Jan 2, 2013; New Orleans, LA, USA; Louisville Cardinals head coach Charlie Strong and quarterback Teddy Bridgewater (5) celebrate a third quarter touchdown against the Florida Gators during the third quarter of the Sugar Bowl at the Mercedes-Benz Superdom

In terms of playing style and progress made thus far, Swoopes and Heard stand the best chance of fitting Strong and Watson's offensive system—at least to the extent that one could become the next Bridgewater.

However, that doesn't mean either has to start this season. Even though Bridgewater started by Week 3 as a true freshman in 2011, Strong's first year in 2010 featured stopgap options like Adam Froman and Justin Burke under center. Ash could be another one of those.

From what I can glean, though, many Longhorn fans prefer either Swoopes or Heard to come in and earn the job—not as an indictment of Ash, necessarily, but more as a symbolic gesture from Strong.

As the start of a brand new era.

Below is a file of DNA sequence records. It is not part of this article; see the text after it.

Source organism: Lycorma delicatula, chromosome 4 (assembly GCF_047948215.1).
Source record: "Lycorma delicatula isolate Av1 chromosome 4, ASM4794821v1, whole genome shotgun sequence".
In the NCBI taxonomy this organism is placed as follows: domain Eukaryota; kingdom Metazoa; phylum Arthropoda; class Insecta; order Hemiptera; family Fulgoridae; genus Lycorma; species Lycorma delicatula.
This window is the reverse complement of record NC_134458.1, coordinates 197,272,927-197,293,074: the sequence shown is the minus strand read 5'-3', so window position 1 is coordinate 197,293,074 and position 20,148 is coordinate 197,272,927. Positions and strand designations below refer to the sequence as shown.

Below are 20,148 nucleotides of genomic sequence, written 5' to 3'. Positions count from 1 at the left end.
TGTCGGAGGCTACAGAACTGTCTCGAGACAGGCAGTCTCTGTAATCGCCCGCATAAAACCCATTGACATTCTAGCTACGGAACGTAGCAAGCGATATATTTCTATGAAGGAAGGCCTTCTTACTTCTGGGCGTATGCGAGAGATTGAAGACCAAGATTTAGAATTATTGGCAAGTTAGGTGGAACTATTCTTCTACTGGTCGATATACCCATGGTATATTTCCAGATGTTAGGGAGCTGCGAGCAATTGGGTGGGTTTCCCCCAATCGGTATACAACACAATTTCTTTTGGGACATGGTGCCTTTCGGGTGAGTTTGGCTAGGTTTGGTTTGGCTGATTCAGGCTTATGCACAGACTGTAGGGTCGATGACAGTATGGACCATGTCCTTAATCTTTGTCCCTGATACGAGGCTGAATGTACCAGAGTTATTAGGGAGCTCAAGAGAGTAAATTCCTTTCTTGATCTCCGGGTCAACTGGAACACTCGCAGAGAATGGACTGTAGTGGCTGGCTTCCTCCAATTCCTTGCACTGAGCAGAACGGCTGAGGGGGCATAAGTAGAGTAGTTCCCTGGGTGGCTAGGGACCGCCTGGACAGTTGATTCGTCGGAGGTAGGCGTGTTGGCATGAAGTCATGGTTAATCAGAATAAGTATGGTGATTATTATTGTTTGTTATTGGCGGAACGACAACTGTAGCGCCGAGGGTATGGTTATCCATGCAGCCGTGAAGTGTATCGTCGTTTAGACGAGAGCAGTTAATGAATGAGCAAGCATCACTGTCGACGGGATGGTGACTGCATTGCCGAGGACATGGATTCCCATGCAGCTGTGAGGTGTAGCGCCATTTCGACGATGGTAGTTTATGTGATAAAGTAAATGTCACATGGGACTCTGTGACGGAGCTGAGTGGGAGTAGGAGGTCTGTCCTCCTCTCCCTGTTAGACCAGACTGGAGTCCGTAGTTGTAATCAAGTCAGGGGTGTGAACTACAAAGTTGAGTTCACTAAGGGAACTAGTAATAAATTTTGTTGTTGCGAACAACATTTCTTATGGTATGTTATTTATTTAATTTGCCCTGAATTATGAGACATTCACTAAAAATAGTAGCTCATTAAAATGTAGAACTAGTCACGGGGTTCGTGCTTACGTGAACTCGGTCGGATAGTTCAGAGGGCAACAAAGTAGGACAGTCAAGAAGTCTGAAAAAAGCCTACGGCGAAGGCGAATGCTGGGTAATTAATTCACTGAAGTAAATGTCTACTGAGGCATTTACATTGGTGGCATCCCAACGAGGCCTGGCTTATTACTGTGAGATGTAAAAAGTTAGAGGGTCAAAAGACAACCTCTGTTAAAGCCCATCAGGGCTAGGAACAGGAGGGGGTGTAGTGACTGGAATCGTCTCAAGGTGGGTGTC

Swoopes is a better physical specimen whose passing ability gives some people pause—and differentiates him from Bridgewater—while Heard is the more complete prospect but might not have the age or experience to handle a high-pressure environment such as Austin.

For a young kid, however, Heard does not lack for confidence. Speaking with Bruce Feldman of CBS Sports, he said the QB job is open and that he thinks he can come in and take it:

[My goals] are whatever the coaches want me to do. Of course, I feel like I can play. Like coach said, it is up to me, but it's also how the situation goes.

The (QB) job is an open situation, especially with the new coaching staff and a new system coming in. It's an open job, so I'm going to try and get in, get my opportunity and take over. 

After leading Guyer High School in Denton, Texas to consecutive Class 4A state titles in 2012 and 2013, Heard finished the cycle as the No. 2 dual-threat quarterback and No. 72 overall prospect in America, per the 247Sports composite

One year prior, Swoopes was a 4-star recruit and the No. 193 overall player on the composite. He was also classified as an athlete instead of a quarterback, though much of that can be attributed to his burly, 6'4'' frame—which it hardly seems right to count against him.